Raghu Dixit was washing the make-up off his face after a Bharata Natyam recital at his Mysore college when a guitar-toting classmate mocked him for being effeminate. Angry, the 19-year-old Dixit hit back, saying, ‘Give me two months and I will learn to play the guitar and sing as well’.
Two months later, Dixit went up to his classmate and, in front of a crowd of other students, sang the American folk song ‘500 Miles’ to raucous applause. Thus began indie folk rocker Raghu Dixit’s musical career.
Now 38 and a household name in urban India, Dixit has set himself a new target: Penetrating the international market, via the UK.
Dixit’s band, The Raghu Dixit Project (TRDP), has already played in 15 countries, including the US, Norway, Japan and Russia. TRDP has also had seven number one hits on the iTunes UK world music charts.
At home, his debut album, Raghu Dixit, was the highest selling non-Bollywood album of 2008.
Dixit has come a long way since Mysore, where he grew up in a strict Tamilian-Brahmin joint family that “wasn’t musical at all”.
It was only after Dixit’s father, a man with a ‘ferocious temper’, caught him trying to imitate one of his female cousins that he encouraged him to learn Bharata Natyam.
In college, despite the guitar incident, Dixit was focused on acing his Master’s degree in microbiology; he eventually scored the highest marks in his year. He then found a good job in Belgium.
All this while, he continued to play music. “Dance had been all about rules and guidelines. Music gave me the release I was looking for,” he says.
It was in Belgium that his landlord heard him play and helped him secure a slot on a Brussels radio station. As the fan mail poured in, Dixit decided to quit his job, return to India and become a musician.
With no formal training in singing or playing the guitar, Dixit formed his first band, Antaragni, in 1996, aged 23.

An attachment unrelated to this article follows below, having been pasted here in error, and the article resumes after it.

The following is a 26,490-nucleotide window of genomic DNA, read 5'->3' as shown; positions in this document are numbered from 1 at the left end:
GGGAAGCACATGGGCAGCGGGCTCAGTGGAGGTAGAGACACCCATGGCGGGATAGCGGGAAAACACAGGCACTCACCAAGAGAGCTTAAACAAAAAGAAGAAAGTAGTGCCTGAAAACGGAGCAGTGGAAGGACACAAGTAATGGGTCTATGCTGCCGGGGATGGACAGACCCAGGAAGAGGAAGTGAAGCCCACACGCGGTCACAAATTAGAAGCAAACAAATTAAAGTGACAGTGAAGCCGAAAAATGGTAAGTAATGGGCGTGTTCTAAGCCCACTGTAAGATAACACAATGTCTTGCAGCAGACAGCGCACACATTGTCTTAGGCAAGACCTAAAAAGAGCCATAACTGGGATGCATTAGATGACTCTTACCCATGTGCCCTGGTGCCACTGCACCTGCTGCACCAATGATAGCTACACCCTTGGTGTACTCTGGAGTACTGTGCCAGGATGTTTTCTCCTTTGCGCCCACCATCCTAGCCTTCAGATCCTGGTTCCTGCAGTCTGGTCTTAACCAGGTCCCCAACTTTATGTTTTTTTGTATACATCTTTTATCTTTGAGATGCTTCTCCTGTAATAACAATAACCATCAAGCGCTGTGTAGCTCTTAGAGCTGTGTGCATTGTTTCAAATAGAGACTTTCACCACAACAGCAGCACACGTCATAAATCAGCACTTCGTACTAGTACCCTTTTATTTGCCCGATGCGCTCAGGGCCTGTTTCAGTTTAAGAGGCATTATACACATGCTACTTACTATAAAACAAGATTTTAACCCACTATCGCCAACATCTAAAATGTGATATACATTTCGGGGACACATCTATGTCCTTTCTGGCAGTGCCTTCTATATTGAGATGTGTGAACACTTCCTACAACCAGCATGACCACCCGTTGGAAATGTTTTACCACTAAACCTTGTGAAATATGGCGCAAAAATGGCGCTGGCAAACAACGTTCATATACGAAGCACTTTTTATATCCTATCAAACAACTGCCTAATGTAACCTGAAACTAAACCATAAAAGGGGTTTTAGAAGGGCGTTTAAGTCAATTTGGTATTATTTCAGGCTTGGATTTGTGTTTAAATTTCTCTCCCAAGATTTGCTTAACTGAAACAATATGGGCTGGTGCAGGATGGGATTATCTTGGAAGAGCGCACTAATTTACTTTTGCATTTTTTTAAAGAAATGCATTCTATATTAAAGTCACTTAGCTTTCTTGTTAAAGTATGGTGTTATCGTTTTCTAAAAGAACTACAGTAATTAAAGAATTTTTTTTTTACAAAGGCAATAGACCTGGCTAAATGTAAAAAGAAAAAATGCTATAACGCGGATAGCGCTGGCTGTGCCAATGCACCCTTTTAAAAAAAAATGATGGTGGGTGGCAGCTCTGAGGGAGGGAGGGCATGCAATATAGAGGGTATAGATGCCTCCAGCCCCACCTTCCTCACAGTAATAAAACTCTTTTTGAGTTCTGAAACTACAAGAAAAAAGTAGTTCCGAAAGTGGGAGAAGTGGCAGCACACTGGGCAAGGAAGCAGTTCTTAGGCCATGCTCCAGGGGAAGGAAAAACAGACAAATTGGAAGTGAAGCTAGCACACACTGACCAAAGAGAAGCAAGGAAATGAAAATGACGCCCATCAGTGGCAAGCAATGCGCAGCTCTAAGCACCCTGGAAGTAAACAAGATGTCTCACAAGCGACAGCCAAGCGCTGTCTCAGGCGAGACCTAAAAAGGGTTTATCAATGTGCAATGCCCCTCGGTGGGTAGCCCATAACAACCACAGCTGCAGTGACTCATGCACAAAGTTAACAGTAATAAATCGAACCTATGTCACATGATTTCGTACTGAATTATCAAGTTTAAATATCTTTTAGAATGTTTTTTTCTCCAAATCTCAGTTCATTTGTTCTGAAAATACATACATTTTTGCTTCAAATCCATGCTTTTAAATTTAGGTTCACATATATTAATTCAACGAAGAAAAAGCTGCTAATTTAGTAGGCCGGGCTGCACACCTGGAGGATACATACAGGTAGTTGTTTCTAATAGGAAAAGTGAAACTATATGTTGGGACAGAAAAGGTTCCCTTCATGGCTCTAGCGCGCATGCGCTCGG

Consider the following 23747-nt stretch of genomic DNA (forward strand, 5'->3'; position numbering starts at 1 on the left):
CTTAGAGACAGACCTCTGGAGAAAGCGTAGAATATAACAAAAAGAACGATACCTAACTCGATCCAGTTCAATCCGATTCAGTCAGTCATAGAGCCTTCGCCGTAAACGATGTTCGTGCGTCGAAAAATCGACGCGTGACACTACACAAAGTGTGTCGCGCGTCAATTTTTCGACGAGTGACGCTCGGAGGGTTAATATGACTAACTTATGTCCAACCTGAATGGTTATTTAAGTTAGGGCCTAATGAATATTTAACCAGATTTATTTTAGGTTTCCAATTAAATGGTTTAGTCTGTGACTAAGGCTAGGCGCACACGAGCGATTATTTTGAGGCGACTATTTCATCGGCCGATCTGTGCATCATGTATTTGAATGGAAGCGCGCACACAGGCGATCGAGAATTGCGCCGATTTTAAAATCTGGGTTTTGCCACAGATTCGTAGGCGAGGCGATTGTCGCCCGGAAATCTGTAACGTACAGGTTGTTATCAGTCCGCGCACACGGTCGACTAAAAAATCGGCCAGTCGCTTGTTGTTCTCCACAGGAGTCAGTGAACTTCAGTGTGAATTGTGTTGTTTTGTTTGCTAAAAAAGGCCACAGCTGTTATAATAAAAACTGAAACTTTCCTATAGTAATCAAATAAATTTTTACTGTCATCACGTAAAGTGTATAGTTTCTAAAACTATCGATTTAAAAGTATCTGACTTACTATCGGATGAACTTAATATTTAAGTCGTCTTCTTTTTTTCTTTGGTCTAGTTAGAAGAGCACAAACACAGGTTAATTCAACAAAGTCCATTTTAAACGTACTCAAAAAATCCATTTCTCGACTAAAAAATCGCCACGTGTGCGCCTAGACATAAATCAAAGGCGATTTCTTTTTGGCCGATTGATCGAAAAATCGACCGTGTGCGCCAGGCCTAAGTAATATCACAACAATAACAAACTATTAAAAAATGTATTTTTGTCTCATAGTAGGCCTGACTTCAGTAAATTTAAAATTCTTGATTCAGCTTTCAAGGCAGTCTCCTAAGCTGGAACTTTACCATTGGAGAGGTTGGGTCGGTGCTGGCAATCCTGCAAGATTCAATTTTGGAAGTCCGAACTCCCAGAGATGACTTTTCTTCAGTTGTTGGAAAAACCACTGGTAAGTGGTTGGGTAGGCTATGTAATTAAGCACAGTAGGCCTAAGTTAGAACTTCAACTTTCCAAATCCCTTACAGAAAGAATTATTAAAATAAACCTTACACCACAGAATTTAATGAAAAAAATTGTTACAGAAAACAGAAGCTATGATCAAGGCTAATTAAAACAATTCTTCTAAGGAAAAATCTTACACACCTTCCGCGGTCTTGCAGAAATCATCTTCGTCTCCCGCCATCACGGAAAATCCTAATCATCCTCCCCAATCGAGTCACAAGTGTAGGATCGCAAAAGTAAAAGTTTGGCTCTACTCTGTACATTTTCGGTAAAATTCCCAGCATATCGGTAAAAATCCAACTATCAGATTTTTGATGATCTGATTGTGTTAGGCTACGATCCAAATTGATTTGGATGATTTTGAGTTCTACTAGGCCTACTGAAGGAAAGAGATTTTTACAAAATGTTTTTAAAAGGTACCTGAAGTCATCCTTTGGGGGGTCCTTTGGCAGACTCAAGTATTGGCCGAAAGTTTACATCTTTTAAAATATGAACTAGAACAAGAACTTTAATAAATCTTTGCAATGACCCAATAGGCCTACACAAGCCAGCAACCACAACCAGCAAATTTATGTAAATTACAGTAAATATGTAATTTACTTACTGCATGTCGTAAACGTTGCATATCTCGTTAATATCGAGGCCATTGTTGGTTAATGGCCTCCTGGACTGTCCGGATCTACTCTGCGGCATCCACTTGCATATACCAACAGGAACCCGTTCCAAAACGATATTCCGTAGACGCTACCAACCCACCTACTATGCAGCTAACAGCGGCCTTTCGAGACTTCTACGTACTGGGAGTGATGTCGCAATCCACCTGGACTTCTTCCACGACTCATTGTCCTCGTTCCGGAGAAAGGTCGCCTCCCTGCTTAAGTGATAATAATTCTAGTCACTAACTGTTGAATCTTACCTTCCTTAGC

Over the next nine years, he wrote songs in English, composed radio jingles and scored music for Kannada films. In 2004, Antaragni disbanded and Dixit formed a new band, The Raghu Dixit Project, after he met now bassist and manager Gaurav Vaz at a coffee shop.
Three years later, while performing at Bandra’s Zenzi pub, they were spotted by Bollywood composer duo Vishal Dadlani and Shekhar Rajviani aka Vishal-Shekhar and offered a record deal.
The 2008 album was more successful than anyone had predicted, selling more than 1 lakh copies.
The following year, TRDP was invited to play at the Lovebox and WOMAD music festivals in the UK, where they met Paul Knowles, a talent manager. Since then, Dixit and Knowles have been working together, their sights set on the UK market.
In late 2010, TRDP appeared on a BBC 2 talk show, alongside British pop sensation Adele and Robert Plant of iconic rock band Led Zeppelin In June 2011, he became the first Indian artiste to play on the prestigious John Peel stage at the Glastonbury music festival.
On April 15, he performed on a BBC 1 talk show telecast live to a viewing audience of about 20 lakh. And a review in British newspaper The Guardian dubbed the band last year’s “world music breakout star”.
The crowning glory for him, however, came on May 12, when he was among eight artistes picked from around the world to play for Queen Elizabeth II as part of the ongoing diamond jubilee celebrations.
Backed by a 70-piece orchestra, TRDP and dance group Nritarutya (founded by Dixit’s wife, Mayuri Upadhya) played to a royal audience in the gardens of Windsor Castle. “The whole process, from waiting in her private chambers to having tea with her and seeing how elegant and well maintained the castle was, was surreal,” says Dixit. “It felt like we were part of a historic moment.”